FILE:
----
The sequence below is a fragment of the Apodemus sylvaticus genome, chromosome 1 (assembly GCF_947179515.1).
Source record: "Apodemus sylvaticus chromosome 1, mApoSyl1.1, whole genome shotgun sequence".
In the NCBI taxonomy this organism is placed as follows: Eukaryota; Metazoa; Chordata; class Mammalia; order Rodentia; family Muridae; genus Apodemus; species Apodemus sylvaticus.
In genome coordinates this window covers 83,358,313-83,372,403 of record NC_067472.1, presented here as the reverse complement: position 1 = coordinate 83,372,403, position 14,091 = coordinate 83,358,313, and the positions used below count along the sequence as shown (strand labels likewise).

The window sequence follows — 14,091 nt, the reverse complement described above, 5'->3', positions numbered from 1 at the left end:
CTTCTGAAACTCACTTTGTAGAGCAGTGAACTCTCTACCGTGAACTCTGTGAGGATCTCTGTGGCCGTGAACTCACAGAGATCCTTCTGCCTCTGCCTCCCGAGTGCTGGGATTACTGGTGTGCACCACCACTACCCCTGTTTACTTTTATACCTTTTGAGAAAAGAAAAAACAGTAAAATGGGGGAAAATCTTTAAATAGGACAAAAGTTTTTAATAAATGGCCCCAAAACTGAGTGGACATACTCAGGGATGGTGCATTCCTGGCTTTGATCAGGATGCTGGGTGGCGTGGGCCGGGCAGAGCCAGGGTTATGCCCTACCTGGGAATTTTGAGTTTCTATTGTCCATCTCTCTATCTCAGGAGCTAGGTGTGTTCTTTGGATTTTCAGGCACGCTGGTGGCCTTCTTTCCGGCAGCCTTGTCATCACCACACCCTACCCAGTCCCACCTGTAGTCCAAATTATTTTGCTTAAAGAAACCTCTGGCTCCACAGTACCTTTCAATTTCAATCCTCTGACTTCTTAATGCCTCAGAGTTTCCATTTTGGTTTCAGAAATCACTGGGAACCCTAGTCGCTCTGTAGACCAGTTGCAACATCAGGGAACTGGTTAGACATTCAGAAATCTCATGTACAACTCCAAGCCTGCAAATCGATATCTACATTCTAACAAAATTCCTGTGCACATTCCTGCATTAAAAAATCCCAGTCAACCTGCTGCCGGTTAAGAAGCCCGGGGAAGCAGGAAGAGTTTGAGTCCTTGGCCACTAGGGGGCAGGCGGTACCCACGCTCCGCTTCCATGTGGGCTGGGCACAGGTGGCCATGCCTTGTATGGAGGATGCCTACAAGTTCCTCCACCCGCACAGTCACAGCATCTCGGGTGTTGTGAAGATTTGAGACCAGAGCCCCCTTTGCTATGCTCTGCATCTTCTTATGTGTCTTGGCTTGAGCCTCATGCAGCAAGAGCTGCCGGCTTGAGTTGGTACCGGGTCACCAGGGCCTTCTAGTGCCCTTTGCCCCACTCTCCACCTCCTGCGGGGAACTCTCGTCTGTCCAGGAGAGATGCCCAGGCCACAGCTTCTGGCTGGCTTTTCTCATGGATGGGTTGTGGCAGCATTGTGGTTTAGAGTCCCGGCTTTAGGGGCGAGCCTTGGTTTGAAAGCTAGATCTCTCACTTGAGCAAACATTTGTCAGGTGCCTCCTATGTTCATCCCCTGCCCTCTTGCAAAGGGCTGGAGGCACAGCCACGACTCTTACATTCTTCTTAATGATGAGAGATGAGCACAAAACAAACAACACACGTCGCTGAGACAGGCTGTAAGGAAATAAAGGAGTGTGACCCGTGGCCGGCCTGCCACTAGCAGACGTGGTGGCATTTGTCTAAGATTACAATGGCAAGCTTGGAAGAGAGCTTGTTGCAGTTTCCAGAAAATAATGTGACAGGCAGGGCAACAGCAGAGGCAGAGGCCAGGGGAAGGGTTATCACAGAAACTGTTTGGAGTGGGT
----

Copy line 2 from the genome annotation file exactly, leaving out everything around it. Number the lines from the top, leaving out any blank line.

Source record: "Apodemus sylvaticus chromosome 1, mApoSyl1.1, whole genome shotgun sequence".